Mellowing out, Byrd delivers a fairly conservative, by-the-numbers Nashville set, tilting towards the romantic side of things, and toning down the good old boy vibe. The sound is still your basic neotrad fiddle'n'steel, with a few dips into Strait-like western swing... All of which is nice, and easier on the ears than the high-tech stuff other Nashvillers were tilting towards... Overall, though, this is a pretty tame album. Highlights include the loping "Driving Me Out Of Your Mind," and his throaty cover of Johnny Paycheck's "Don't Take Her She's All I Got," which sounds just like the original (a pretty darn good tune to begin with...)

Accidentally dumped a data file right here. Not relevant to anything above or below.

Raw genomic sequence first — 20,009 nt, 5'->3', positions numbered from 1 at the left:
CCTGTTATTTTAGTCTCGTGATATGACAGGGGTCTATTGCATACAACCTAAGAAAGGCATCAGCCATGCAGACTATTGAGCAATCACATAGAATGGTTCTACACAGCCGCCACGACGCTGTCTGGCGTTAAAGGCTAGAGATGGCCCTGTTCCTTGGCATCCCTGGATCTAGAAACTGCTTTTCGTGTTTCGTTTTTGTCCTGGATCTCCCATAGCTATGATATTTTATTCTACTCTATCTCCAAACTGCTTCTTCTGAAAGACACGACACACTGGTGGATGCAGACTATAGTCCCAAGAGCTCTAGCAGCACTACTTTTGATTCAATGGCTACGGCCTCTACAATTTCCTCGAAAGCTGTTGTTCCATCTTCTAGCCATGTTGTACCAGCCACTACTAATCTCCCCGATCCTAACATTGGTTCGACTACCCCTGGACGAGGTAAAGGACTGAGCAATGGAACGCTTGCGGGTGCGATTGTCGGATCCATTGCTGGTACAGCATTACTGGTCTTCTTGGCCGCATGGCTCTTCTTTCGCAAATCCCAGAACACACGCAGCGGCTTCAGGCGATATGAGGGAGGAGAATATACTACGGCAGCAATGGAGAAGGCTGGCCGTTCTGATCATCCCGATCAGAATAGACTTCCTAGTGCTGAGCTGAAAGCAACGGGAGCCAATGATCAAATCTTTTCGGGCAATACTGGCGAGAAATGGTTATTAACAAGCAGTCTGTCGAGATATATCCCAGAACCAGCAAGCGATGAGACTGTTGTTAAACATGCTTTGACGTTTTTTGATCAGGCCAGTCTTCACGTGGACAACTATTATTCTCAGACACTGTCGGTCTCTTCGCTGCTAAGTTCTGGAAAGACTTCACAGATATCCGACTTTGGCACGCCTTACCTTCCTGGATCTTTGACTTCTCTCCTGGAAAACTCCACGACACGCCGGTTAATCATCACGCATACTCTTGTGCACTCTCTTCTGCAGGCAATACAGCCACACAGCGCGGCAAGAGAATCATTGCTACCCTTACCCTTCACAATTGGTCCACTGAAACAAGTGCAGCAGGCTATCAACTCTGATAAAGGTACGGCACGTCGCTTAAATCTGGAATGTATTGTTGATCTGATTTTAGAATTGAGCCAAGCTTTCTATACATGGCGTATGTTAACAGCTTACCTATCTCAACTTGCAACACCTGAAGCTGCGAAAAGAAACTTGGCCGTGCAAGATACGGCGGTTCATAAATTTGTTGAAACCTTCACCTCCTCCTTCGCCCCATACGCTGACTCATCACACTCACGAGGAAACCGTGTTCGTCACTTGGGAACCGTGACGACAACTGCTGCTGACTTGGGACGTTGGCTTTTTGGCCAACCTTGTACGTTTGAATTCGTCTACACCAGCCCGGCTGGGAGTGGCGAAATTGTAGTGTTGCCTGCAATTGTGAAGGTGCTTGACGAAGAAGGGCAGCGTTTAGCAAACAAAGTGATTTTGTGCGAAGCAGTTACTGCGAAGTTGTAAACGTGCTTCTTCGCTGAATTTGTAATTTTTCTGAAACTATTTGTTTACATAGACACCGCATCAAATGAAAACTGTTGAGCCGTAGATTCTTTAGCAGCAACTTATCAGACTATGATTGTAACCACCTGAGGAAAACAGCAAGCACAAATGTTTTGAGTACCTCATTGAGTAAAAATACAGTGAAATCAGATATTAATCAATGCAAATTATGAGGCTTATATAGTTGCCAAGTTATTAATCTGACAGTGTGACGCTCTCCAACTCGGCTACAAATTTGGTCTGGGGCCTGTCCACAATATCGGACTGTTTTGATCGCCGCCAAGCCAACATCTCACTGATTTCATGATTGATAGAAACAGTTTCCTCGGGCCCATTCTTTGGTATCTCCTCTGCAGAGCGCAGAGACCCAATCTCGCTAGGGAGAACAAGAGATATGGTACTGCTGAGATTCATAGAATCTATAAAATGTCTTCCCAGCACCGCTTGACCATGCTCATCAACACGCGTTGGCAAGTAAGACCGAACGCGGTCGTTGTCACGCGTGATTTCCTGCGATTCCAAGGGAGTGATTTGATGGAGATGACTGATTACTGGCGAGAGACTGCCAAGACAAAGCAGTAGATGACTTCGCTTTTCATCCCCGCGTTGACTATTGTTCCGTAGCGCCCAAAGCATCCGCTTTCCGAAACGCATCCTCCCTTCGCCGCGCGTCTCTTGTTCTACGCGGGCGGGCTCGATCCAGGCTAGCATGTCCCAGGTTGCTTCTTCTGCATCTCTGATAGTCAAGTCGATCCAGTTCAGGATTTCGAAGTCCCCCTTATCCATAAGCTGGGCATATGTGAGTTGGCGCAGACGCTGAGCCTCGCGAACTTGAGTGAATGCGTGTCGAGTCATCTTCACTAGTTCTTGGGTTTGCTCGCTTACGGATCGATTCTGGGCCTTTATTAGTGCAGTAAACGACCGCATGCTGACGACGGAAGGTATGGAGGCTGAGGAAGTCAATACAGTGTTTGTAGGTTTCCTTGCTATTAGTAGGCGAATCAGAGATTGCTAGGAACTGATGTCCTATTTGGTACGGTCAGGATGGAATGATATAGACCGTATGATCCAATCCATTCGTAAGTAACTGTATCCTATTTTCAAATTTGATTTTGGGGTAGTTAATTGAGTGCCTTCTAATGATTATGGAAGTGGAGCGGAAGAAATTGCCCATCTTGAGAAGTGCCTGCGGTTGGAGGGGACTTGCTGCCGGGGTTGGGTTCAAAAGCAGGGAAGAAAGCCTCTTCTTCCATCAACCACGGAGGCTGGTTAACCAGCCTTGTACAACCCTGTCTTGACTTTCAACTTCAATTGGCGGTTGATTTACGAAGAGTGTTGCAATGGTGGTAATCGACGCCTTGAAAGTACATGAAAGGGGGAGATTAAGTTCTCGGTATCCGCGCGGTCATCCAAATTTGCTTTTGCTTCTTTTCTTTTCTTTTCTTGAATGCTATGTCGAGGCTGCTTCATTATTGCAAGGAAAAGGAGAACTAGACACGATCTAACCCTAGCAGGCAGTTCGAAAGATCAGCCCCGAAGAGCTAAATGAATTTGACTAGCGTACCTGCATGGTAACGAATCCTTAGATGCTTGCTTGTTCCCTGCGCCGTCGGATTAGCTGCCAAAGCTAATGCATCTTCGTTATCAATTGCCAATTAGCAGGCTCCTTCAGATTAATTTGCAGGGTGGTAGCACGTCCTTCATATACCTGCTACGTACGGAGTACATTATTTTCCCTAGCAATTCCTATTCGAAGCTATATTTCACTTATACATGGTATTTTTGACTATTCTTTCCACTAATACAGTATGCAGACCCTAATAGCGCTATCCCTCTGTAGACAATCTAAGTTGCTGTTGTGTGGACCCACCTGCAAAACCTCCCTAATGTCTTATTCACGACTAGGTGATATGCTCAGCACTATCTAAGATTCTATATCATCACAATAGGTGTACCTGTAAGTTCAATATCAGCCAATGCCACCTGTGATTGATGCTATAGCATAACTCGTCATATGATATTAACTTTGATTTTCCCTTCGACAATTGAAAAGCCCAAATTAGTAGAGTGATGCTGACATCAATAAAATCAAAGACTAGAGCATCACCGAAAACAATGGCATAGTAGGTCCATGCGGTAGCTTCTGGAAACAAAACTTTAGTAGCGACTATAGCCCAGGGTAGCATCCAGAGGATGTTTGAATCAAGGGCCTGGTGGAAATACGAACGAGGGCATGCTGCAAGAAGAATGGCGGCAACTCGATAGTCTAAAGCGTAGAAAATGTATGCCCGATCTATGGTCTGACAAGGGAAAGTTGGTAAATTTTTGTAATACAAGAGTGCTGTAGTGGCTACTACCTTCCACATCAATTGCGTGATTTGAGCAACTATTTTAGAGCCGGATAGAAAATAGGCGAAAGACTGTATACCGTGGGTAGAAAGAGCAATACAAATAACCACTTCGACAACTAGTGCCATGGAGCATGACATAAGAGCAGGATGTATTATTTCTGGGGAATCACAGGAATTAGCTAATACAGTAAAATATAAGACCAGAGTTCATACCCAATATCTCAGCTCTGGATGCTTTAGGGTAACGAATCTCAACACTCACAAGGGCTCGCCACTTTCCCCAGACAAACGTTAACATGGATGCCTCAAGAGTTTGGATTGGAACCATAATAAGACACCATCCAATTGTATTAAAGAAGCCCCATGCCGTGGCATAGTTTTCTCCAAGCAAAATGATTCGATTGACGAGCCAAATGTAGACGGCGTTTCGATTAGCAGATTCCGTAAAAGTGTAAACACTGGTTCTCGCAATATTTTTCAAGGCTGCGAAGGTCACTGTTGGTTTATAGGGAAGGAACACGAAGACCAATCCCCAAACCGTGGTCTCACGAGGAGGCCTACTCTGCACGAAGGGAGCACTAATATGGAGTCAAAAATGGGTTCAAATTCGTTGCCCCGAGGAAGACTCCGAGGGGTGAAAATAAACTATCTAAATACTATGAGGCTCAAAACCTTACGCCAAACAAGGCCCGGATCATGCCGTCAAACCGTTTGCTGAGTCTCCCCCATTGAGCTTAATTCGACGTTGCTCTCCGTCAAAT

Tracy Byrd "I'm From The Country" (MCA, 1998)
(Produced by Tony Brown)

He's still playing the sensitive softie, but the production is more punchy on this disc, adding oompf to even the mid-tempo ballads... Maybe the echoes and multitracking go a little overboard at times, but basically this is a pretty strong album. Very listenable in a guilty pleasure kinda way, give or take a power ballad or two... Some of the "rowdy" numbers have the right sound, but have a mellow edge, particularly "I Still Love The Nightlife" (he still parties and stays up late, but now it's with the little lady, not at the bar with his buddies) and "Walk The Line," where he promises a hottie in a bar that he's ready to settle down. The title track's kinda corny, in a Hank Jr. kinda way... but this disc got some nice stuff on it, so I ain't complainin', really.

Tracy Byrd "It's About Time" (MCA, 1999)